6. Moving my body gets me unstuck.

When I’m searching for the perfect word, or metaphor, or physical disruption to convey confusion, I can’t sit still. I have to leave my writing table to make a cup of tea or walk around the house or sharpen pencils—anything to get my body active. While I’m moving, my mind is busy (see #2 above.)

7. I break rules

When I completely eliminate the passive voice, gerunds, and adverbs, my prose seems stilted. Editors: feel free to disagree. But I recently read this article about friendships by a literary agent I follow.

I loved it so much, I read it twice. Then I realized the author broke some rules with her very first sentence: “‘You know what really drives me crazy?’ Silvia was saying…”

Not only did she open with dialogue, but, “was saying?” Should’t that be, “said,” according to the pros? And yet, the conversational style captivated me.

It’s okay to break some rules if the writing is fresh and it feels right. Editors: feel free to cut.

The benefits of tuning in to your unique rhythm.

Tuning in to my writing rhythm has been a process of self-discovery. Owning your process, whatever it may be, is empowering.

It helped me to embrace that I am a writer who doesn’t write daily, who jumps out of her seat, who overthinks. This open-minded acceptance of my  own writing path helped clarify that all-important question: What is my book about?

It’s not about my son’s brain tumor after all, at least not entirely. It’s about me. It’s the story of my deeply ingrained need to please and the life-threatening consequences for my family. And it was the months and years of overthinking that opened the door to the real story.

What are your unique rhythms of writing? How did you discover your process? Please tell us about it in the comments!

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About Karen

Karen began writing twenty years ago after her eleven-year-old son was diagnosed with a brain tumor. Those early pages are now a real-life medical mystery about a mother who must overcome her toxic agreeability if she's to save herself and her son. The manuscript is currently available for representation.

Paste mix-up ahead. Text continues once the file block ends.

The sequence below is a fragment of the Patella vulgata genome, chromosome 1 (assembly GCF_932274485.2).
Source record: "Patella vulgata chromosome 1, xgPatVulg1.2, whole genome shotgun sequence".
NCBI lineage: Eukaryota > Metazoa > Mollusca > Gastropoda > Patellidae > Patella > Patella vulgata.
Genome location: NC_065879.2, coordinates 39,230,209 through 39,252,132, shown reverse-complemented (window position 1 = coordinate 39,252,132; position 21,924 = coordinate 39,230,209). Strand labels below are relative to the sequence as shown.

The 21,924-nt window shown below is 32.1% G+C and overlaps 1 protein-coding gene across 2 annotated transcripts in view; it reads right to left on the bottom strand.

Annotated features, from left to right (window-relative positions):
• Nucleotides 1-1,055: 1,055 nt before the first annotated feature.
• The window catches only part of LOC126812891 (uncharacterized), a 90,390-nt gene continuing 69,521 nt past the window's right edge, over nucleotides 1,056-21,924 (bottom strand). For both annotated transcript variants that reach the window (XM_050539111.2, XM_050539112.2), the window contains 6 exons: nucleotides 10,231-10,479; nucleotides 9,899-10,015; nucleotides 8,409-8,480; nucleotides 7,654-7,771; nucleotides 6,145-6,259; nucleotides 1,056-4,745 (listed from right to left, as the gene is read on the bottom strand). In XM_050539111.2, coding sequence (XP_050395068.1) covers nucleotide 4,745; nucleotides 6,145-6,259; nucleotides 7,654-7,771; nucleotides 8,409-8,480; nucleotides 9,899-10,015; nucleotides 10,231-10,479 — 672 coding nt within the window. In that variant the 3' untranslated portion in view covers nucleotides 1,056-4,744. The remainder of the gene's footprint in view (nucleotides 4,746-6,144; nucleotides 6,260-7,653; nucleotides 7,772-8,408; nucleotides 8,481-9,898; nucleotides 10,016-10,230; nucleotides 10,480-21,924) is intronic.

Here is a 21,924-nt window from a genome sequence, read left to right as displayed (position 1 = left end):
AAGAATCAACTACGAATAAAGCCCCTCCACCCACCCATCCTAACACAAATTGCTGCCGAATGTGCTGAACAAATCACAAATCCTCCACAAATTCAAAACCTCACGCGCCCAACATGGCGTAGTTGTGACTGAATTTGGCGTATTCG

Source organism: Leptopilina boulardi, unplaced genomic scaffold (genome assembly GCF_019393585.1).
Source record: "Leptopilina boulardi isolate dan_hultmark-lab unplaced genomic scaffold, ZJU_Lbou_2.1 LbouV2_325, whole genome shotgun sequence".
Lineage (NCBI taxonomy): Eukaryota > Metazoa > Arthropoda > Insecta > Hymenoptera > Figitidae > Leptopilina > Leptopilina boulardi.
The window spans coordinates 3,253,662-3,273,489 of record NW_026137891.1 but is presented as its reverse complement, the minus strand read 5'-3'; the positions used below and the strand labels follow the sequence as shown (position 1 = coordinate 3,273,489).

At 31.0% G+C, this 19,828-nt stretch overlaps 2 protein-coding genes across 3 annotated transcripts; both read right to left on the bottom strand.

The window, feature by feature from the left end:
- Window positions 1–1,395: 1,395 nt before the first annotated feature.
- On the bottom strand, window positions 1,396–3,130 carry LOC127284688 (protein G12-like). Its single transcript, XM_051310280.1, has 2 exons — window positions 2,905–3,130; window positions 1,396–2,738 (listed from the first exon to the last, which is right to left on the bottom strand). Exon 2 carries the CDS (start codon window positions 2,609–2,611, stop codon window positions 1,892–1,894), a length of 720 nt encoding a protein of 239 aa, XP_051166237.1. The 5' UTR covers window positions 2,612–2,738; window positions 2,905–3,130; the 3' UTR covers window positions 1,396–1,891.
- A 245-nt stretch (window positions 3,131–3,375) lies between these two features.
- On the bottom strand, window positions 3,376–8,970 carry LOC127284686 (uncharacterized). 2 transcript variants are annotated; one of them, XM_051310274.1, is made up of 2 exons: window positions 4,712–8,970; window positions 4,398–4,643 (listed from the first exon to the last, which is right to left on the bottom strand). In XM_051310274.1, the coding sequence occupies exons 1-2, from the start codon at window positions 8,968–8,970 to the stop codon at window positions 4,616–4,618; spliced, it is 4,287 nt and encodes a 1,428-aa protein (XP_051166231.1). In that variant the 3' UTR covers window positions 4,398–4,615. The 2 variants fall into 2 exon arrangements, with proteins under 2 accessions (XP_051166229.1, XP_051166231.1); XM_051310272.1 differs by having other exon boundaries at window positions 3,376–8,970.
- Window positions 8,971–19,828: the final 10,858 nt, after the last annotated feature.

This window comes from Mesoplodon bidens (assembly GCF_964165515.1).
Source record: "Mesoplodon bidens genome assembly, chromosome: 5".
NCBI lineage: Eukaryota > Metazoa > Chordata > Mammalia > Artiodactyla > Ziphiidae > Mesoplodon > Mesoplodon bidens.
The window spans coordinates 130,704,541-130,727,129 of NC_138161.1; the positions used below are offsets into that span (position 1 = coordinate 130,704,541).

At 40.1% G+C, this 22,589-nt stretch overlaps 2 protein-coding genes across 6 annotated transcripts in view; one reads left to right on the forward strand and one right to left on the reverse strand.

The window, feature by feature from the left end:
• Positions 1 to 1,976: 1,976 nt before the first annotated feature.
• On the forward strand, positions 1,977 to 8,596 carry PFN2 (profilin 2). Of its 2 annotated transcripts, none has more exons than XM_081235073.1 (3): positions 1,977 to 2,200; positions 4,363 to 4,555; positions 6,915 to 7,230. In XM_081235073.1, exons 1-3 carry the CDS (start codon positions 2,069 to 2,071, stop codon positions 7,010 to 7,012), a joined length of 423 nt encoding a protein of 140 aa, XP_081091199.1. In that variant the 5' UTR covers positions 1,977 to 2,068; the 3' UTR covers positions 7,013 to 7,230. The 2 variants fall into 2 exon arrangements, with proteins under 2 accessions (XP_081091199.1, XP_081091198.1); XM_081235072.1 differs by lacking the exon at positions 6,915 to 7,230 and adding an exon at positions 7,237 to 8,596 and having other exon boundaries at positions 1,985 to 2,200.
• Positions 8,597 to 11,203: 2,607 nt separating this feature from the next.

A happy empty-nester with her husband of thirty-nine years, Karen lives and writes in upstate New York. You can find out more about her journey at www.KarenDeBonis.com.

July 2, 2021

By Julie Glover

The last time I was here, I gave five quick tips from my workshop on “Writing Dialogue That’s Real But Even Better.” But there are ten tips in that presentation, so here are the second five!

Remember, all of these are subtle changes that, over the course of a novel, add up to a smoother and better read.

6. Limit verbal graffiti.

Real dialogue is littered with verbal graffiti, which includes the ums, uhs, likes, yeah, you know, and other fairly meaningless words. My own favorite is just, with all of my characters just doing this and just doing that. Those words typically aren’t pulling their weight, so you should discard as many of them as you can. (By the way, curse words used too frequently and/or flippantly can become verbal graffiti, actually distracting from the dialogue between those words.)

Before

“What are you doing?”

My body seized up, and my eyes pinched closed. I knew that voice.

When I opened my eyes, Jet was looming over me. Looking as gorgeous as ever, ebony-black curls rippling around his face and eyes so blue I could swim laps in them. But he also held a searing stare of suspicion.

Um, nothing.” I glanced around to make sure he was the only one watching.

“You don’t look like you’re doing nothing.” He pointed with his good hand at my bag. “Like what’s that?”

Um, nothing.”

“What is it, Faye?”

Seriously, why should I tell you?” I dropped my caught-off-guard tone and moved to my he’s-still-a-liar tone. He’d hid plenty from me, so whatever I was up to was none of his business.

After

“What are you doing?”

My body seized up, and my eyes pinched closed. I knew that voice.

When I opened my eyes, Jet was looming over me. Looking as gorgeous as ever, ebony-black curls rippling around his face and eyes so blue I could swim laps in them. But he also held a searing stare of suspicion.

Um, nothing.” I glanced around to make sure he was the only one watching.

“You don’t look like you’re doing nothing.” He pointed with his good hand at my bag. “What’s that?”

Nothing.”

“What is it, Faye?”

Why should I tell you?” I dropped my caught-off-guard tone and moved to my he’s-still-a-liar tone. He’d hid plenty from me, so whatever I was up to was none of his business.

Above example from My Team's Fairy Godmother.

I kept one um, because Faye really is caught off guard doing something she isn't supposed to do (with fairy dust!). But the second one wasn't needed, and the like and seriously were unnecessary too.

7. Check beginnings of dialogue.

Writers have a tendency to begin dialogue in similar ways, no matter which character is speaking. Common sentence beginnings include so, well, and you know. Check the first words or phrases used in your dialogue, and make sure that (1) you’re not overusing certain ones, and (2) different characters don’t always use the same words and phrases.

Before